IN THE UNITED STATES DISTRICT COURT FOR THE DISTRICT OF COLORADO Honorable R. Brooke Jackson Civil Action No. 12-cv-00325-RBJ-MJW JULIE FARLEY, on behalf of herself and all similarly situated persons, Plaintiff, v. FAMILY DOLLAR STORES, INC., and FAMILY DOLLAR STORES OF COLORADO, INC., Defendants. ORDER This case comes before the Court on defendants’ motion to dismiss [docket #8]. This matter was referred to Magistrate Judge Watanabe who issued a Recommendation on October 3, 2012 [#24] and the plaintiff timely objected. Facts Plaintiff Julie Farley was a salaried manager at a Family Dollar Store in Fruita, Colorado from October 2009 until March 2011. Ms. Farley alleges that during that time her primary duties as a store manager were non-managerial tasks that were also performed by hourly employees including cleaning the store, unloading trucks, working the cash register, assisting customers and completing basic paperwork. However, as a salaried manager, Ms. Farley did not receive overtime pay when she worked more than twelve hours per day or forty hours per week. Ms. Farley alleges that this violated the Colorado Wage Claim Act, § 8-4-101, et seq (“CWCA”) and was also a breach of an implied unilateral contract between her and the defendants that required the defendants to pay her in accordance with state wage and hour laws. Ms. Farley now seeks to bring a class action suit on behalf of all store managers employed at defendants’ Colorado stores since February 7, 2007. Defendants filed a motion to dismiss all of the claims for the period prior to February 7, 2009 because the plaintiff’s claims are subject to a three year statute of limitations period. Magistrate Judge Watanabe agreed and granted defendants’ motion to dismiss. Ms. Farley filed a timely objection. Standard Following the issuance of a magistrate judge’s recommendation on a dispositive matter the district court judge must “determine de novo any part of the magistrate judge’s disposition that has been properly objected to.” Fed. R. Civ. P. 72(b)(3). The district judge is permitted to “accept, reject, or modify the recommended disposition; receive further instruction; or return the matter to the magistrate with instructions.” Id. In reviewing a motion to dismiss, the Court views the motion in the light most favorable to the nonmoving party and accepts all well-pleaded facts as true. Teigen v. Reffrow, 511 F.3d 1072, 1079 (10th Cir. 2007). However, the facts alleged must be enough to state a claim for relief that is plausible, not merely speculative. Bell Atlantic Corp. v. Twombly, 550 U.S. 544, 555, 570 (2007). A plausible claim is a claim that “allows the court to draw the reasonable inference that the defendant is liable for the misconduct alleged.” Ashcroft v. Iqbal, 556 U.S. 662, 678 (2009). Pleadings that offer only “labels and conclusions or a formulaic recitation of the elements of a cause of action will not do.” Id. at 678 (quoting Twombly, 550 U.S. at 555). Conclusions CWCA Claim The CWCA has a two year statute of limitations for all actions unless the violation was willful, and then the limitations period is extended to three years. C.R.S. § 8-4-122. The two year or three year period begins after the cause of action accrues. Ms. Farley relies on Farris v. ITT Cannon, 834 F. Supp. 1260 (D. Colo. 1993) to support her assertion that a claim cannot accrue until employment ends. However, defendants argue that the cause of action accrues at the time of the violation. Magistrate Judge Watanabe determined that under the CWCA a cause of action accrues at the time of the violation. This Court agrees. “A cause of action generally accrues ‘when a suit may be maintained thereon.’” Hannon Law Firm, LLC v. Melat, Pressman & Higbie, LLP, No. 009CA0788, 2011 WL 724742 (Colo. App. March 3, 2011) aff’d Melat, Pressman & Higbie, L.L.P. v. Hannon Law Firm, L.L.C., 287 P.3d 842 (Colo. 2012). In Farris, the court held that the plaintiff’s claims under the CWCA were not barred by the statute of limitations because the limitations period did not begin to run until the plaintiff’s employment was terminated. The court explained that the CWCA “clearly and unambiguously provides that it only applies to employees whose wages are withheld after their employment terminates. . . . Consequently, [plaintiff] had no alternative but to wait until he left ITT in February, 1992 before bringing his § 8–4–104 wage claim.” 834 F. Supp. at 1265. The court’s analysis in Farris is no longer instructive. The CWCA has been amended, allowing employees to bring suits against their employers for unpaid wages before the employment relationship ends. See C.R.S. § 8-4-103(1); see also Summers v. Texas de Brazil (Denver) Corp., No. 09CV3147, 2011 WL 1832334 (D. Colo. May 11, 2011); Pinkstaff v. Black & Decker (U.S.) Inc., 211 P.3d 698, 706 (Colo. 2009). Thus, unlike in Farris, the managers at Family Dollar Stores could have brought suit immediately to collect any unpaid wages. They did not need to wait until their employment terminated. Therefore, the cause of action against the Family Dollar Stores accrued at the time any wages were withheld, and a lawsuit must have been filed within three years of that time. Defendants’ motion to dismiss all claims under the CWCA from the period prior to February 7, 2009 is granted. Implied Contract Claim The defendants also argue that Ms. Farley’s contract claim from the period prior to February 7, 2009 must be dismissed because it is outside of the statue of limitations period for contract actions. Under Colorado law the statute of limitations period for a contract action is three years. C.R.S. § 13-80-101(1)(a). However, contract actions to collect “a liquidated debt or an unliquidated, determinable amount of money” are subject to an extended six year statute of limitations. C.R.S. §13-80-103.5(1)(a). The plaintiff argues that the longer six year period applies to this suit because the damages were either liquidated or a determinable amount of money. In his opinion Magistrate Judge Watanabe explained that actions brought under implied contracts — meaning contracts based on conduct rather than express terms — were not subject to the longer statute of limitations period. As Magistrate Judge Watanabe acknowledged, the Colorado Supreme Court granted certiorari on this issue, but Judge Watanabe’s recommendation was filed before the Court’s decision. The supreme court issued a ruling this fall. Thus, in reviewing Judge Watanabe’s recommendation, this Court has the benefit of the Colorado Supreme Court’s opinion on this issue in Portercare Adventist Health Sys. v. Lego, 286 P.3d 525 (Colo. 2012). In Portercare, the court held that the six year statute of limitations applies to implied in fact contracts for liquidated medical expenses. Id. at 526. The court explained that “a contract for hospital services contains a ‘liquidated debt’ for the purposes of section 13-80-103.5(1)(a) if the amount owed is ascertainable either by reference to the agreement, or by simple computation using extrinsic evidence if necessary.” Id. Under Colorado law hospitals must disclose to patients average facility charges before providing medical care. Id. at 529. Thus, before the hospital treated the defendant, it provided her with an itemized list of costs. The court held that “[b]ecause these charges are pre-calculated by operation of law, a hospital bill is capable of ascertainment by simple computation by adding pre-determined medical costs together to arrive at a total amount due.” Id. Under Portercare, it is not dispositive that the alleged contract between Ms. Farley and the defendants was an implied contract. Rather, to determine the appropriate statute of limitations period, the inquiry is whether “the amount owed is ascertainable either by reference to the agreement, or by simple computation using extrinsic evidence.” See id. at 526. Ms. Farley argues that the amount is ascertainable by simple computation by multiplying her overtime hours by “time and one-half.” However, the defendants cite to Clements v. Serco, Inc., 530 F.3d 1224 (10th Cir. 2008) to support their argument that if any compensation is due, only “half time” pay would be due. Clements explains that there are different ways to calculate wages and overtime due to an employee. Id. The “fluctuating work week method” is used when “there is a clear mutual understanding of the parties that the fixed salary is compensation (apart from overtime premiums) for the hours worked each workweek, whatever their number, rather than for working 40 hours of some other fixed weekly work period.” Id. at 1230 (quoting 29 C.F.R. § 778.114(a)). In these situations, instead of one and one-half times hourly wages, the rate an employee is due for overtime is reduced to “half time.” Id. Unlike in Porterhouse where the hospital bill could be easily ascertained because an itemized bill had been given to the patient before treatment was provided, in this case the damages cannot be easily computed. Rather, there is a dispute as to the mutual understanding of the parties and thus what overtime compensation, if any, the plaintiff is owed. Accordingly, the damages are not liquidated or easily ascertainable and the applicable statute of limitations period is three years. All claims from the period prior to February 7, 2009 are dismissed. Order Accordingly, it is ORDERED that the Recommendation of the United States Magistrate Judge [#24] AFFIRMED and ADOPTED. It is further ORDERED that defendant’s Motion to Dismiss [#8] is GRANTED. DATED this 11th day of February, 2013. BY THE COURT: ___________________________________ R. Brooke Jackson United States District Judge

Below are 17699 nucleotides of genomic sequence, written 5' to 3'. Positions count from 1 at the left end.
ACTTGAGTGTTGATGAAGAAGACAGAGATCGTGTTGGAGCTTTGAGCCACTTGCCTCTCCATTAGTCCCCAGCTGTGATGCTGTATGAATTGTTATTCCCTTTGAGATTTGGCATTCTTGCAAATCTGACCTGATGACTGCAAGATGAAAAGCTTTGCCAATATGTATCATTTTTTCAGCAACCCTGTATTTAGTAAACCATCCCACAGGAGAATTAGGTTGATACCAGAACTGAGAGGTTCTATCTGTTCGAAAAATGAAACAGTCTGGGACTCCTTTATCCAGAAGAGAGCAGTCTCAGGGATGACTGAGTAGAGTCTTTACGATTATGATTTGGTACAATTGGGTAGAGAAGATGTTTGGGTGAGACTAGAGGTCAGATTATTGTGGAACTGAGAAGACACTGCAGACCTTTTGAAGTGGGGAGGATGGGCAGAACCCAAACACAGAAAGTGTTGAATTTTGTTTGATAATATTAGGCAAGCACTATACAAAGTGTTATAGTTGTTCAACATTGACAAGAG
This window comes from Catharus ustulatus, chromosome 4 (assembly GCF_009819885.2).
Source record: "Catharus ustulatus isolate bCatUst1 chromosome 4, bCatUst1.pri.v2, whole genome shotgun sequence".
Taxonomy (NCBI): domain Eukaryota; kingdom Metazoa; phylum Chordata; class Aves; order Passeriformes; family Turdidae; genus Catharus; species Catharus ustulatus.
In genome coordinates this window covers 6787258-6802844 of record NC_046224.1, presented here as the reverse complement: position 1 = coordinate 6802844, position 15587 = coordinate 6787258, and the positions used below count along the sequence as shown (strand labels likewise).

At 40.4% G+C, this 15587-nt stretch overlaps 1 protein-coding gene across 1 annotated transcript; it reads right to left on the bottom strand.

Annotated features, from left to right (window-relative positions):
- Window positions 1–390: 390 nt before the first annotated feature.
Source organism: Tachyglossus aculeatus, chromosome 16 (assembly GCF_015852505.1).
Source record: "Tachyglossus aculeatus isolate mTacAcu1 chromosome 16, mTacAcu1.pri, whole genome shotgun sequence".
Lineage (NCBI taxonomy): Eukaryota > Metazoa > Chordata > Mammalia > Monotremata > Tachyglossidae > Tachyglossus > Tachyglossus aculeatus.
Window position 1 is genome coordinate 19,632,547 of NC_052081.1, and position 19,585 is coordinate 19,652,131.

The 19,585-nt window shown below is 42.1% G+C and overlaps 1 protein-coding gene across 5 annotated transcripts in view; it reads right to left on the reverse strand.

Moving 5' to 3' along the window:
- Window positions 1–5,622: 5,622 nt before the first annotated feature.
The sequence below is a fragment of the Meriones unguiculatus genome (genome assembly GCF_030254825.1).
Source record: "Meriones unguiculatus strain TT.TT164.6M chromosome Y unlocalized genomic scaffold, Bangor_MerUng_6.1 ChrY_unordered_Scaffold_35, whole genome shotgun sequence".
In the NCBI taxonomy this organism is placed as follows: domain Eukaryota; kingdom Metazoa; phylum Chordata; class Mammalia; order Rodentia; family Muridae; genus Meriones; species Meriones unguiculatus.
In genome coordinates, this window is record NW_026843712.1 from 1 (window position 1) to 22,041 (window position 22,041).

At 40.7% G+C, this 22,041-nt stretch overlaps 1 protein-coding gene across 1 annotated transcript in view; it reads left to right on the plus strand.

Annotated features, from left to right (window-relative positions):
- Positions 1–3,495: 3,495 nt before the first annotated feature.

Disclaimer: Justia Dockets & Filings provides public litigation records from the federal appellate and district courts. These filings and docket sheets should not be considered findings of fact or liability, nor do they necessarily reflect the view of Justia.

Why Is My Information Online?